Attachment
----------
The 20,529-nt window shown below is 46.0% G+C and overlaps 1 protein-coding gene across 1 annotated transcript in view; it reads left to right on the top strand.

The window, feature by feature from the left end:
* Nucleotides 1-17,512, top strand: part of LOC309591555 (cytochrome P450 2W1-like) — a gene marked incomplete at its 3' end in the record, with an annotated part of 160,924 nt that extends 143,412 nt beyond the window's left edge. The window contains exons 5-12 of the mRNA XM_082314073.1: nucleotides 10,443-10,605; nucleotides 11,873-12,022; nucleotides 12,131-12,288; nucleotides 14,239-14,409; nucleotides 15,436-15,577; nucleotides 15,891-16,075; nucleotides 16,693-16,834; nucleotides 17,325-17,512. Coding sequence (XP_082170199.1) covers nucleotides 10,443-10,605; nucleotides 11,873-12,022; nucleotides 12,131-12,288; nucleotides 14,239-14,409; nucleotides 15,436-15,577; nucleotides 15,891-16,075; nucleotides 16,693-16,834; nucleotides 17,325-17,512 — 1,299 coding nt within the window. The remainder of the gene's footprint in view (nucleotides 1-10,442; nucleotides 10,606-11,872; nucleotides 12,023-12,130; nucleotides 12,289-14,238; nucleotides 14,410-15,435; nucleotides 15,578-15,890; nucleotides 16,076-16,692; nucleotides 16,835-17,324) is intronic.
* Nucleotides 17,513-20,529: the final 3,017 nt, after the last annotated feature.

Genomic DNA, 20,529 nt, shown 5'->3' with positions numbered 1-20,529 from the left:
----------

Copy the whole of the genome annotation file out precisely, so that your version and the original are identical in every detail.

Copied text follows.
The 20,529-nt window shown below is 46.0% G+C and overlaps 1 protein-coding gene across 1 annotated transcript in view; it reads left to right on the top strand.

The window, feature by feature from the left end:
* Nucleotides 1-17,512, top strand: part of LOC309591555 (cytochrome P450 2W1-like) — a gene marked incomplete at its 3' end in the record, with an annotated part of 160,924 nt that extends 143,412 nt beyond the window's left edge. The window contains exons 5-12 of the mRNA XM_082314073.1: nucleotides 10,443-10,605; nucleotides 11,873-12,022; nucleotides 12,131-12,288; nucleotides 14,239-14,409; nucleotides 15,436-15,577; nucleotides 15,891-16,075; nucleotides 16,693-16,834; nucleotides 17,325-17,512. Coding sequence (XP_082170199.1) covers nucleotides 10,443-10,605; nucleotides 11,873-12,022; nucleotides 12,131-12,288; nucleotides 14,239-14,409; nucleotides 15,436-15,577; nucleotides 15,891-16,075; nucleotides 16,693-16,834; nucleotides 17,325-17,512 — 1,299 coding nt within the window. The remainder of the gene's footprint in view (nucleotides 1-10,442; nucleotides 10,606-11,872; nucleotides 12,023-12,130; nucleotides 12,289-14,238; nucleotides 14,410-15,435; nucleotides 15,578-15,890; nucleotides 16,076-16,692; nucleotides 16,835-17,324) is intronic.
* Nucleotides 17,513-20,529: the final 3,017 nt, after the last annotated feature.

Genomic DNA, 20,529 nt, shown 5'->3' with positions numbered 1-20,529 from the left: